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The Day I Became A Woman ( Not Rated)
Shooting Gallery
Official Site
Director: Marzieh Meshkini
Producer: Makhmalbaf Film House, Iran
Written by: Mohsen Makhmalbaf
Cast: Fatemeh Cheragh Akhtar, Hassan Nabehan, Shahr Banou Sisizadeh, Ameneh Passand, Shabnam Toloui, Cyrus Kahouri Nejad, Mahram Zeinal Zadeh, Nourieh Mahiguiran, Azizeh Seddighi, Badr Irouni Nejad

Rating: out of 5


Consisting of three stories that ultimately intersect in a mundane, unspectacular, and uncontrived way, The Day I Became A Woman is a little gem. The movie portrays Islam’s effect on women’s lives as just as cloistered and repressive as many non-Moslems, especially Westerners, might think but be too PC to depict.

The first episode, “Hava,” takes place on the title character’s ninth birthday, the day she becomes a woman and must put away childish things. On this day Hava (Akhtar) must stay home and don the chador and may no longer freely associate with her best playmate, Hassan (Nabehan). Using the kind of religious technicality so often available to those who live by the Law instead of the Spirit, Hava is allowed one final hour of unsupervised girlhood.

The “Ahoo” episode is especially interesting for its bald depcition of a how much a wife’s life belongs to her husband, her community, her father, uncles, brothers--nearly everyone except herself. Ahoo (Toloui) rides her bicycle in a women’s marathon, even though her husband forbade her. The story of Ahoo biking by the sunny seaside (Kish Island, where the film was shot, is so beautiful that I longed to be with those women on one of those bicycles.) with other veiled, completely covered women is fascinating not only for the wave after wave of proprietary males who gallop up, ordering her to quit, but also for the non-reactions of her fellow bikers. If this is a metaphor for Iranian feminism and sisterhood, woe betide!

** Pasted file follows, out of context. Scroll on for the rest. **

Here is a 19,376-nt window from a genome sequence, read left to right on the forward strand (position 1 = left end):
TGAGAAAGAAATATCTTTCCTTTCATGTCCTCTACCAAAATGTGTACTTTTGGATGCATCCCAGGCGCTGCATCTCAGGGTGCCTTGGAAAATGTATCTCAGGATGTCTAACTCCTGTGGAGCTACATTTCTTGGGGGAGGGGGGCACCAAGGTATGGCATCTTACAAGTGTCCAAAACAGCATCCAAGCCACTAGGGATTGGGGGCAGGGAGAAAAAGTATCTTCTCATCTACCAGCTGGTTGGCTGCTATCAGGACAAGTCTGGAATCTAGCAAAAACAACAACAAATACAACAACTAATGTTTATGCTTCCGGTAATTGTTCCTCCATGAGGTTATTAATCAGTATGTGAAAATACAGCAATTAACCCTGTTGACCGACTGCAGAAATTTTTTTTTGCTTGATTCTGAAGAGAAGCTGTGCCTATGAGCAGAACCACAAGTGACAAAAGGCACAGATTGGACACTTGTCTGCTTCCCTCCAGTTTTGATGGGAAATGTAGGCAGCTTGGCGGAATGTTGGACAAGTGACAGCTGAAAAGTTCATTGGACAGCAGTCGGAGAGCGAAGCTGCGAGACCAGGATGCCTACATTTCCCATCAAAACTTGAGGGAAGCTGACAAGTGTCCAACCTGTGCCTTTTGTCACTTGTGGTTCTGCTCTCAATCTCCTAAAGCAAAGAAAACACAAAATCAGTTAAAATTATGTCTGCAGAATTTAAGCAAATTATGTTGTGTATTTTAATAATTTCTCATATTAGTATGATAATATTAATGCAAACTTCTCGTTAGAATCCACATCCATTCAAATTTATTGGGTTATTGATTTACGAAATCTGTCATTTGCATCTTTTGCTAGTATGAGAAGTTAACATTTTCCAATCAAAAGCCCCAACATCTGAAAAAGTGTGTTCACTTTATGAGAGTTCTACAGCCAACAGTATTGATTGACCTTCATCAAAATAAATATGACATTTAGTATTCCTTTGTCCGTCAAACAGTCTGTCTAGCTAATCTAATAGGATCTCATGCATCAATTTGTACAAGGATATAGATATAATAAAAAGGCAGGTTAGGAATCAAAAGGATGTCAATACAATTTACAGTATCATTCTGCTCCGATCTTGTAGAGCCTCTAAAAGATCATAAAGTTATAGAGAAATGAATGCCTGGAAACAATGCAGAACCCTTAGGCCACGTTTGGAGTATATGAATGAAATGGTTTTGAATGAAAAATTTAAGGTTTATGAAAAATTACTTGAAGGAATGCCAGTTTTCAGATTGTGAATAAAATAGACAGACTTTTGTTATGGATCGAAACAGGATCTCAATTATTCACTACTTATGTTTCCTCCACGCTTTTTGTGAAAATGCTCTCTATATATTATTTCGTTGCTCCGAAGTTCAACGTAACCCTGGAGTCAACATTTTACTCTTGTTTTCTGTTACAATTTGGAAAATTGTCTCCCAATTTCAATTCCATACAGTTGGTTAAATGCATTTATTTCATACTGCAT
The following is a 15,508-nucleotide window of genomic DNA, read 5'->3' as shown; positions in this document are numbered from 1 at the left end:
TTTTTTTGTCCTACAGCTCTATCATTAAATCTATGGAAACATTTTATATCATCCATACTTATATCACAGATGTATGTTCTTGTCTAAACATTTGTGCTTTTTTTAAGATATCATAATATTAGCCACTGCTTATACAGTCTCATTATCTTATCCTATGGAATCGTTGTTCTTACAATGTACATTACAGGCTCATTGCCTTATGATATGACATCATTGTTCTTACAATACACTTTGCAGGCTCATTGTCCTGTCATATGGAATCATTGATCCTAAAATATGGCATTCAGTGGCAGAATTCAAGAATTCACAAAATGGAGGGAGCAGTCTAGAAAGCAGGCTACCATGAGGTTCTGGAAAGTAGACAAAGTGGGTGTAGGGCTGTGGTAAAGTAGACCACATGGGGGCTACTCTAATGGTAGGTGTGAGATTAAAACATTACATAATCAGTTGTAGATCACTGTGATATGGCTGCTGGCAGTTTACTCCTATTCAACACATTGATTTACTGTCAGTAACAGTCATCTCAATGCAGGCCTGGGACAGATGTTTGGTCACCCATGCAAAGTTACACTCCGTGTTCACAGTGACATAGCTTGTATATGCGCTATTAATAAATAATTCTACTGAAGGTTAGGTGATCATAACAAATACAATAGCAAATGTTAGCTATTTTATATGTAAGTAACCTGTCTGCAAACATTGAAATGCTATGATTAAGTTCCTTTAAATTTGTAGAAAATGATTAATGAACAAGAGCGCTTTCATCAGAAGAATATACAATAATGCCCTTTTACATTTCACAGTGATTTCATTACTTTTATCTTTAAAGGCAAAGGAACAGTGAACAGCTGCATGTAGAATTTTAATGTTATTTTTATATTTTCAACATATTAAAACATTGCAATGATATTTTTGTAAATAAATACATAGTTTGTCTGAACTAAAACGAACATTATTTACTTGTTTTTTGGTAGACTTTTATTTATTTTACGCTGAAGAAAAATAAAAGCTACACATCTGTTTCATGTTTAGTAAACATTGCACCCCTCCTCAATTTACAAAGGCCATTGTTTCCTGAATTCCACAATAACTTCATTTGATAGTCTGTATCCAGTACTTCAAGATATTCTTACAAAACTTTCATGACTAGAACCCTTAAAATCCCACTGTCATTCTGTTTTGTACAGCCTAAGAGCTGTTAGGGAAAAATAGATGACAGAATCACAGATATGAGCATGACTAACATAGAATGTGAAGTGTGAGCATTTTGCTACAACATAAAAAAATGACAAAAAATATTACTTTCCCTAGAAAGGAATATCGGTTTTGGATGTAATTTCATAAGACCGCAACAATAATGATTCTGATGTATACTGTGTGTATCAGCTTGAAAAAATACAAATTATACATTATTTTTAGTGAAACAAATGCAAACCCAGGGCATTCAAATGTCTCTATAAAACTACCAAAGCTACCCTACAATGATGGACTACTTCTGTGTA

Finally, “Hoora” is a woman in complete, if baffling, control of her own life. Armed with a pocket full of money, Hoora (Seddighi) wraps colorful strings around each finger to remind her of the purchases she intends to make, then heads to town. Enlisting the aid of young porters, the elderly Hoora makes her way from store to store, buying all the things she’s always wanted. It’s not clear where Hoora’s money comes from and her solitary state is only alluded to. While she could hardly be expected to head for college or the boardroom, it’s depressing that, after a life of deferred dreams, her desires have to do with consumer goods instead of self-determination or empowerment (as they are understood in the West).

It’s like watching the ages of Iranian Woman: The film moves from girlhood (Hava) to wifehood (Ahoo; no other option is presented) to solitary old age (Hoora). Meshkini and her husband, Makhmalbaf, tell very interesting stories that almost seem more truly foreign for their leisurely pace than their content. Clearly these folks did not grow up on “Sesame Street” or hyperactive MTV. The first segment felt almost real-time with Hava’s last hour of freedom, though of course it wasn’t.

These stories show female existence as such enforcedly small lives, that I had to wonder how these films were received back home. Well, mostly they’re not. So far only one theater in her native Iran has screened The Day I Became A Woman. What a shame. Meshkini’s films are so fine that I’d like not only like to see them again, I’d like to read them.

—Roxanne Bogucka, an Action Grrl

 

hybridCinema Ratings Guide:

Take a pal and pay full price for both tickets.

It’s worth a full-price ticket.

It’s worth a matinee ticket.

Wait for video rental.

Check out the video from the library, if you must.

While we would never encourage anyone to destroy a video...


Mike Doughty



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